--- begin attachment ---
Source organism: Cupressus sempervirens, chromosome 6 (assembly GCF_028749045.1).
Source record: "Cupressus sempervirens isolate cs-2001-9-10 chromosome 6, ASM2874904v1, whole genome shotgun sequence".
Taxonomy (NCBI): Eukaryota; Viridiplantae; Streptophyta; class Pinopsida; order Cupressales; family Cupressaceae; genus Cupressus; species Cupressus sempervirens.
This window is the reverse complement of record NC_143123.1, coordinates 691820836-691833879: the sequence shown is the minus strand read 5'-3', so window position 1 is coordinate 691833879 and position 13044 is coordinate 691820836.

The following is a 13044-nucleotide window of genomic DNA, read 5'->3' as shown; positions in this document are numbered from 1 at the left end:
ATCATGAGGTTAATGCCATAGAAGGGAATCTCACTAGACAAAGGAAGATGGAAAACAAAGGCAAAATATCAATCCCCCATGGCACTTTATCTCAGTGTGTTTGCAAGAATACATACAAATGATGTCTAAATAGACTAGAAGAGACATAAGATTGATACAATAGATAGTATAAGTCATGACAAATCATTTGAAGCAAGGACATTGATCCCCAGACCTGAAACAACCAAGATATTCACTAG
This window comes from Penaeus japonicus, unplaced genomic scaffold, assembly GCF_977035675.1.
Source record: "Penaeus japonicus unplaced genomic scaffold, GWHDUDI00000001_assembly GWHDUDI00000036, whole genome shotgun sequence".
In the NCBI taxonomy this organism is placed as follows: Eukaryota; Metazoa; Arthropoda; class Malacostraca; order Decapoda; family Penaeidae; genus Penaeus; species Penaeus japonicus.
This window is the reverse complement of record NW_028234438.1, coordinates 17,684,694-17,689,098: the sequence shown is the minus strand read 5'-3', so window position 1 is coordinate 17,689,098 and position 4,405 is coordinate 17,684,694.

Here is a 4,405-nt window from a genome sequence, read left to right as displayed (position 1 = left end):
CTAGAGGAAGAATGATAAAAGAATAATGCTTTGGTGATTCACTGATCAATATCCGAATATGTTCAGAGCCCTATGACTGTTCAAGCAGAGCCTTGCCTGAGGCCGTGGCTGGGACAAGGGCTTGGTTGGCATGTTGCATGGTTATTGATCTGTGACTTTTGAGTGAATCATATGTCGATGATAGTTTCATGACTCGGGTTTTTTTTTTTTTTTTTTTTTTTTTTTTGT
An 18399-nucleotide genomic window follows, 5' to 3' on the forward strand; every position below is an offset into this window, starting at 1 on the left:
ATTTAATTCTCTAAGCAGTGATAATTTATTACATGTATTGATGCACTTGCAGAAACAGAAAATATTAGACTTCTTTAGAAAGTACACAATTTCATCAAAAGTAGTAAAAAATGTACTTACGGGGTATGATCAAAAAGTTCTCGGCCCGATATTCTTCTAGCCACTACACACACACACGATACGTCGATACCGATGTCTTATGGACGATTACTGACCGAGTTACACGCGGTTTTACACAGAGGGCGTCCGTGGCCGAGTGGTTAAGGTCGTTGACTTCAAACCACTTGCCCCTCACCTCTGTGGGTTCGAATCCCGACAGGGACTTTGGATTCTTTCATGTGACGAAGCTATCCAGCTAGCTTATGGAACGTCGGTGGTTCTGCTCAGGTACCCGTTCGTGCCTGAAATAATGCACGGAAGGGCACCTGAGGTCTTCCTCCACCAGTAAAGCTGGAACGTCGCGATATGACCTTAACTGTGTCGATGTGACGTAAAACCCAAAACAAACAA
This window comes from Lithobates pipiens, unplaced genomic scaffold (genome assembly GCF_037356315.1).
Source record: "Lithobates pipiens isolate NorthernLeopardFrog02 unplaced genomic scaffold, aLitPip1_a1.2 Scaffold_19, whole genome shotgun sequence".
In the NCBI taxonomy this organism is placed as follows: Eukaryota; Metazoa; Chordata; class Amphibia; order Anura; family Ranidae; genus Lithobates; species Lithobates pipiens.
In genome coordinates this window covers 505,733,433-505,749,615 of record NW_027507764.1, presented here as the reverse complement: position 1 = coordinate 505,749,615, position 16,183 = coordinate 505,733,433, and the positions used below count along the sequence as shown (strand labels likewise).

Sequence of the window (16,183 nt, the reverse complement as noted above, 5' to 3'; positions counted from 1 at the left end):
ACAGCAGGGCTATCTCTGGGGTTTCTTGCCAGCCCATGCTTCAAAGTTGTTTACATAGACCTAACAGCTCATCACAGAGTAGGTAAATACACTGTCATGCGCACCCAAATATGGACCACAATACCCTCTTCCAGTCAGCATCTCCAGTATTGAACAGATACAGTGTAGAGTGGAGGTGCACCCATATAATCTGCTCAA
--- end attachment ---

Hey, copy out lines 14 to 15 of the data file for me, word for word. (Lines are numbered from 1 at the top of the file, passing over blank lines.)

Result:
ATTTAATTCTCTAAGCAGTGATAATTTATTACATGTATTGATGCACTTGCAGAAACAGAAAATATTAGACTTCTTTAGAAAGTACACAATTTCATCAAAAGTAGTAAAAAATGTACTTACGGGGTATGATCAAAAAGTTCTCGGCCCGATATTCTTCTAGCCACTACACACACACACGATACGTCGATACCGATGTCTTATGGACGATTACTGACCGAGTTACACGCGGTTTTACACAGAGGGCGTCCGTGGCCGAGTGGTTAAGGTCGTTGACTTCAAACCACTTGCCCCTCACCTCTGTGGGTTCGAATCCCGACAGGGACTTTGGATTCTTTCATGTGACGAAGCTATCCAGCTAGCTTATGGAACGTCGGTGGTTCTGCTCAGGTACCCGTTCGTGCCTGAAATAATGCACGGAAGGGCACCTGAGGTCTTCCTCCACCAGTAAAGCTGGAACGTCGCGATATGACCTTAACTGTGTCGATGTGACGTAAAACCCAAAACAAACAA
This window comes from Lithobates pipiens, unplaced genomic scaffold (genome assembly GCF_037356315.1).